919 F.2d 146
NOTICE: Ninth Circuit Rule 36-3 provides that dispositions other than opinions or orders designated for publication are not precedential and should not be cited except when relevant under the doctrines of law of the case, res judicata, or collateral estoppel.
UNITED STATES of America, Plaintiff-Appellee,
Jose Manuel RAMIREZ-GARCIA, Defendant-Appellant.
United States Court of Appeals, Ninth Circuit.
Submitted Nov. 16, 1990.*
Decided Nov. 20, 1990.
Before FLETCHER, WIGGINS and RYMER, Circuit Judges.
Jose Manuel Ramirez-Garcia appeals his conviction, following a conditional guilty plea, on one count of possession with intent to distribute marijuana in violation of 21 U.S.C. Secs. 841(a)(1) and 841(b)(1)(B)(vii). Ramirez-Garcia contends that the district court erred by denying his motion to suppress evidence because the officer who stopped his vehicle lacked a founded suspicion of criminal conduct. We have jurisdiction under 28 U.S.C. Sec. 1291 and we affirm.
A police officer may not stop a vehicle even for the limited purpose of questioning its occupants unless the officer has a founded suspicion of criminal conduct. United States v. Ramirez-Sandoval, 872 F.2d 1392, 1395 (9th Cir.1989). Founded suspicion exists when an officer is aware of specific articulable facts that, taken together with rational inferences drawn from them, reasonably warrant a suspicion that the person to be detained has committed or is about to commit a crime. United States v. Cortez, 449 U.S. 411, 416-18 (1981); United States v. Robert L., 874 F.2d 701, 703 (9th Cir.1989). In evaluating the lawfulness of the stop, the totality of the circumstances should be considered, including the modes or patterns of operation of certain types of lawbreakers and any police reports concerning the vehicle to be stopped. Cortez, 449 U.S. at 418; Thomas, 844 F.2d at 681-82. Observation that a vehicle entered and exited a known drug smuggling area within a short time can support a founded suspicion that the vehicle made a drug pickup. United States v. Corral-Villavicencio, 753 F.2d 785, 789 (9th Cir.1985).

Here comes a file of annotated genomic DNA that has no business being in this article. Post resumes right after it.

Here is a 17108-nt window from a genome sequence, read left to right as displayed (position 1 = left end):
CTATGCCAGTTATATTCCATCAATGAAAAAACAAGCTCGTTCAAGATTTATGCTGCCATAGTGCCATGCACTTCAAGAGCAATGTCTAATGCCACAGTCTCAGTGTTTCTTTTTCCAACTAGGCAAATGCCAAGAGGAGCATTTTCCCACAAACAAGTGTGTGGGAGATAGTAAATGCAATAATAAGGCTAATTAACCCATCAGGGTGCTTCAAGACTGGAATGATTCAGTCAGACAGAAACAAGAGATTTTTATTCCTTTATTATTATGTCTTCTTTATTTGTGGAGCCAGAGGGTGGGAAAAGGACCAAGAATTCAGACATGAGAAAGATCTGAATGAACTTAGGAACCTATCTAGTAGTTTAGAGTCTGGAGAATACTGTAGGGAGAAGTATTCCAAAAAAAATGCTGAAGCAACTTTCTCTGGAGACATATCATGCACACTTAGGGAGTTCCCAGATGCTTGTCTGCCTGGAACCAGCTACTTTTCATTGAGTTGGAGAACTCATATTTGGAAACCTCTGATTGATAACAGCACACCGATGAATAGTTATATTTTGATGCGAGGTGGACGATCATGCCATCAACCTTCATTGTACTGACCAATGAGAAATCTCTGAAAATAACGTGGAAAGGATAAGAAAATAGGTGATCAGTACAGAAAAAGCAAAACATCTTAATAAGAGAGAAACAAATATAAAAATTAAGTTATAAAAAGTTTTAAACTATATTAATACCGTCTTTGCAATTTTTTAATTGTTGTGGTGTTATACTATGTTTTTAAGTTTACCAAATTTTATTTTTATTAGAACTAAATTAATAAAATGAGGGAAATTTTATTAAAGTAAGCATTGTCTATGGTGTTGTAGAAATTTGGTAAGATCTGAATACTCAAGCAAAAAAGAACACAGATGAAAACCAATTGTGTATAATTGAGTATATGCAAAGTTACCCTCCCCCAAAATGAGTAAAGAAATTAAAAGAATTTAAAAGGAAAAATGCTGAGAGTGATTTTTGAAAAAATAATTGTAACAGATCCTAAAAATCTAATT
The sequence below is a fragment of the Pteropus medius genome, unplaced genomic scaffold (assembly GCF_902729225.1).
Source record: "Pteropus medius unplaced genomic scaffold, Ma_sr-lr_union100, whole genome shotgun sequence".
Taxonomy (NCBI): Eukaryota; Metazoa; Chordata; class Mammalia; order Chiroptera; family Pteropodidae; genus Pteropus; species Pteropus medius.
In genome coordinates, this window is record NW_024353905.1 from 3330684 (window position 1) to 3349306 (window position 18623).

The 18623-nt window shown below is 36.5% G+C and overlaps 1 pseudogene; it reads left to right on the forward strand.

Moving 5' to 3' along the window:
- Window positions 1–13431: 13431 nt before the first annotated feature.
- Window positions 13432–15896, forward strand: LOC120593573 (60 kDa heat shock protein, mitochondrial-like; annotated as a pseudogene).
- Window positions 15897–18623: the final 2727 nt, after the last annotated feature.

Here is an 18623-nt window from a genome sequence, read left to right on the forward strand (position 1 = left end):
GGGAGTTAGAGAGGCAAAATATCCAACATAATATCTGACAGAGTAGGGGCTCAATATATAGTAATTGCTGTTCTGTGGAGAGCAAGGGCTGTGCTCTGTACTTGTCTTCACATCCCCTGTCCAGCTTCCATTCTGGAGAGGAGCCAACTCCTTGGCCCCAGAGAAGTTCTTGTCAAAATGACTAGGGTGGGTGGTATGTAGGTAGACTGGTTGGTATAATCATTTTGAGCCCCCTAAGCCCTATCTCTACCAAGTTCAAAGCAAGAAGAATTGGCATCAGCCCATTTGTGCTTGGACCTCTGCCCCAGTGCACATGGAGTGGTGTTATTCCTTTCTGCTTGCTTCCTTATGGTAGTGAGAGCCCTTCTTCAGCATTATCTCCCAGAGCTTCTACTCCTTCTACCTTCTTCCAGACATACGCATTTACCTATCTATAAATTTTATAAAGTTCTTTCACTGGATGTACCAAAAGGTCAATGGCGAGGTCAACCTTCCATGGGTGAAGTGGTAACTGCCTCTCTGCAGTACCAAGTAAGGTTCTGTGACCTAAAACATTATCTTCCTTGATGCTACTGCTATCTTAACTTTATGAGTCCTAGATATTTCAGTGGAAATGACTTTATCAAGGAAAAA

Here, Border Patrol Agent Schneider was told by a Border Patrol radio officer that a blue and white stepside van had been just seen entering Buena Vista ranch and that it might be smuggling aliens or narcotics. This information was provided to the radio officer by another Border Patrol agent who had also seen the van enter the ranch area on prior occasions. Agent Schneider knew Buena Vista ranch to be a popular locale for narcotics smuggling due to its proximity to the Mexican border. Agent Schneider arrived at the ranch 13 to 14 minutes after receiving the information and saw the van leaving the ranch. Based on his experience, Agent Schneider knew that 13 to 14 minutes was enough time for the van to load up with contraband. Agent Schneider also noted that the front and rear license plates were in odd locations on the van, that the license plates and the van itself were from out of the area, and that it was odd for the van's rear door to be partly ajar on a bumpy road.
These facts and circumstances supported a founded suspicion of criminal conduct, and the district court properly denied the motion to suppress. See Thomas, 844 F.2d at 681-2; Corral-Villavicencio, 753 F.2d at 789.